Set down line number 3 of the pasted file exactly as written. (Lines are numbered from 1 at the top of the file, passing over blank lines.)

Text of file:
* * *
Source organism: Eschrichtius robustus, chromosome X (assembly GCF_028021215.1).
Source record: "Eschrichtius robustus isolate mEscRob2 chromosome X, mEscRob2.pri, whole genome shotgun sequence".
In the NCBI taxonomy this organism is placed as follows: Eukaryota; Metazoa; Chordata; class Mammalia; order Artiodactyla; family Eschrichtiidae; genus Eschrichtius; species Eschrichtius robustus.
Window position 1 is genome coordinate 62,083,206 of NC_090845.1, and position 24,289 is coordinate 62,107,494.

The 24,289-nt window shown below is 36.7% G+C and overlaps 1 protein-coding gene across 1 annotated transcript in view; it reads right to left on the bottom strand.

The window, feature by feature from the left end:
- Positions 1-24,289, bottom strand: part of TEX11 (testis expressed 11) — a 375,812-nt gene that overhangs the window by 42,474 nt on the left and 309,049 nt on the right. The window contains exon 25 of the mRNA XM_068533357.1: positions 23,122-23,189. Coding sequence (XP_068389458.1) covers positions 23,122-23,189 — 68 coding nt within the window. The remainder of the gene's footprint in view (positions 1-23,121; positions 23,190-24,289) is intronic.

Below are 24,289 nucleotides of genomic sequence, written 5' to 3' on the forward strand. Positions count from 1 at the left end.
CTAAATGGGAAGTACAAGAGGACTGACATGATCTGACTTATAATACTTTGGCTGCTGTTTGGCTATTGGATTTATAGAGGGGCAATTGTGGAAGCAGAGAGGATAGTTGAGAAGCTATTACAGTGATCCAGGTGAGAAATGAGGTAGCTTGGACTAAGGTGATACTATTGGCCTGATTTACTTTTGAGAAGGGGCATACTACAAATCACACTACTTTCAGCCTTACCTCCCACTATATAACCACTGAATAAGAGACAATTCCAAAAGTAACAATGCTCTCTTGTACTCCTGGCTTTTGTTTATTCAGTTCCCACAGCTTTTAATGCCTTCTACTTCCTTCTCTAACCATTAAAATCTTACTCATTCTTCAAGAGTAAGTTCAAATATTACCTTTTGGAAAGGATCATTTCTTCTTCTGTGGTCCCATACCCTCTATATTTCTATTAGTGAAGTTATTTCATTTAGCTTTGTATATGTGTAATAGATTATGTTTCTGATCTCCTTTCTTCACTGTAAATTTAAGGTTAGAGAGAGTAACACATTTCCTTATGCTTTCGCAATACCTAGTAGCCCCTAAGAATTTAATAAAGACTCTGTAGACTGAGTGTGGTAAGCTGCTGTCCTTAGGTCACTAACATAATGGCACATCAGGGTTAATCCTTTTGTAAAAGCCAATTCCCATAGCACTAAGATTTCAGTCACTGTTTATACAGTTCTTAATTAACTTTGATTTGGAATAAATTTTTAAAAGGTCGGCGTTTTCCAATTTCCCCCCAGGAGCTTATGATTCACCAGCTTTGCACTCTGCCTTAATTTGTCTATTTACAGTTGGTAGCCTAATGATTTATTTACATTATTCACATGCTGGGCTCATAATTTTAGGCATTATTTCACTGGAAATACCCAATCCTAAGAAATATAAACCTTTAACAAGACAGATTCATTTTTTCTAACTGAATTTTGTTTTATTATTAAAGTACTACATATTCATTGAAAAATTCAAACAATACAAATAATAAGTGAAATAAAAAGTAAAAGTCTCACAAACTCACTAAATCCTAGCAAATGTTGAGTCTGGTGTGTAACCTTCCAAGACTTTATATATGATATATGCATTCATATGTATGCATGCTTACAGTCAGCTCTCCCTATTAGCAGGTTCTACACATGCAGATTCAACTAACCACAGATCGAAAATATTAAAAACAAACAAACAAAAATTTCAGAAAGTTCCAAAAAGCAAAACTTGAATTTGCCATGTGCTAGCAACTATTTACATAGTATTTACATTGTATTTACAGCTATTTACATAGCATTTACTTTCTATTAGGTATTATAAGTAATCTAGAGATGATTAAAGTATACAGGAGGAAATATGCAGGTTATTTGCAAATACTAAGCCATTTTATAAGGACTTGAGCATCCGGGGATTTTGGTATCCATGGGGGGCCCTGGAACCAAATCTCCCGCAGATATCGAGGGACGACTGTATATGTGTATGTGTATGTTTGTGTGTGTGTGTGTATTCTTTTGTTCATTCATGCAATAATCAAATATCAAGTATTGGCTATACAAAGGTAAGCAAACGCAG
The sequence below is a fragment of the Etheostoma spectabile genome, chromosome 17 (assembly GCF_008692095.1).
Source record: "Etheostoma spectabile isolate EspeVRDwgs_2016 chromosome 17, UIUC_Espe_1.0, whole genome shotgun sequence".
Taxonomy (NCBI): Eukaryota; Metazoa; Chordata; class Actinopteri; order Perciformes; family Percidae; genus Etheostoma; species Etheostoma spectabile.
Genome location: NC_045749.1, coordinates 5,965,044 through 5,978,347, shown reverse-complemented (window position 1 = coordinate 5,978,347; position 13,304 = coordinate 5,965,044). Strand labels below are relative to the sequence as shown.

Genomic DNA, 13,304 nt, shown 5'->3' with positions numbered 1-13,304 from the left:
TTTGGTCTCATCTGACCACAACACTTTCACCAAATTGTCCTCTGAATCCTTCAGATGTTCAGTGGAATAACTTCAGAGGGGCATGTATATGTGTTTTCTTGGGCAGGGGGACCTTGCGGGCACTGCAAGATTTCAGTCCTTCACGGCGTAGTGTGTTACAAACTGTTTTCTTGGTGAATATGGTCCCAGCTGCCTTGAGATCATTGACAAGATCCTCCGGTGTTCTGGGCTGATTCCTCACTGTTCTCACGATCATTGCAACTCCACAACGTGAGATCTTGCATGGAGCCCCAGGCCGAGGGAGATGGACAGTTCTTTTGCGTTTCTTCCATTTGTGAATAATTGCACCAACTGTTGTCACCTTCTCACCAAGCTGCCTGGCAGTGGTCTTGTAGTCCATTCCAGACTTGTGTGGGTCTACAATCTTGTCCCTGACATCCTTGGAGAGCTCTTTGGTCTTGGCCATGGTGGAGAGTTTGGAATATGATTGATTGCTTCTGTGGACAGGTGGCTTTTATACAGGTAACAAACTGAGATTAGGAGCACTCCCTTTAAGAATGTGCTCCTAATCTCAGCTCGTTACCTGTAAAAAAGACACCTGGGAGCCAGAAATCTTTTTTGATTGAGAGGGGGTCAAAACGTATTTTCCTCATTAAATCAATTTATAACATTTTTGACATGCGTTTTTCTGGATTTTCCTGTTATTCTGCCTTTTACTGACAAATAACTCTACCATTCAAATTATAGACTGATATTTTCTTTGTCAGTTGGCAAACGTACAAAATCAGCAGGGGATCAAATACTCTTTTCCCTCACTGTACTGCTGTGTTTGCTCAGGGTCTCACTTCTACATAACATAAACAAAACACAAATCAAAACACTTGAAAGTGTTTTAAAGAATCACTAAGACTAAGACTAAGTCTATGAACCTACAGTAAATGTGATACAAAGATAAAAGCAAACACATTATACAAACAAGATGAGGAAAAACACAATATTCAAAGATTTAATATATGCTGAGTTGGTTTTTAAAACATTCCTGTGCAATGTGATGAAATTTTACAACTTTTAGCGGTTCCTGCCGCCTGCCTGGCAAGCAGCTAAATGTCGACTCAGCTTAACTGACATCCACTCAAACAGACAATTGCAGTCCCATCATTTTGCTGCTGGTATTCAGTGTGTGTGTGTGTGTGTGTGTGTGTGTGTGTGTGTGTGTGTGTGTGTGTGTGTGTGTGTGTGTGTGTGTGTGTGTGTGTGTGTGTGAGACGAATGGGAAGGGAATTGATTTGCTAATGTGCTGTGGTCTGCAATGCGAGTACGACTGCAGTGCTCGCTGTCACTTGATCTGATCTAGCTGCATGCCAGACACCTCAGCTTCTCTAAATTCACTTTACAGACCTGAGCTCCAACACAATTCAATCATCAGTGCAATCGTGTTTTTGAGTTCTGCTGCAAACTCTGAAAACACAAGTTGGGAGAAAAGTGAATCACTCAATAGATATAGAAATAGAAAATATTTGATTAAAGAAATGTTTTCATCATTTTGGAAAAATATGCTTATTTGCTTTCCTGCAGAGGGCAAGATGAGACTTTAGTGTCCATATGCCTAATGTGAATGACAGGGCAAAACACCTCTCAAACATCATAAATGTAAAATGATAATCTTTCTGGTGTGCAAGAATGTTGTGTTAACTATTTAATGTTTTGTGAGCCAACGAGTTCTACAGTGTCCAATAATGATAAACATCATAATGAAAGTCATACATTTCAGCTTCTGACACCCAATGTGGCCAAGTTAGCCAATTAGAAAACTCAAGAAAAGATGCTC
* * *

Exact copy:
In the NCBI taxonomy this organism is placed as follows: Eukaryota; Metazoa; Chordata; class Mammalia; order Artiodactyla; family Eschrichtiidae; genus Eschrichtius; species Eschrichtius robustus.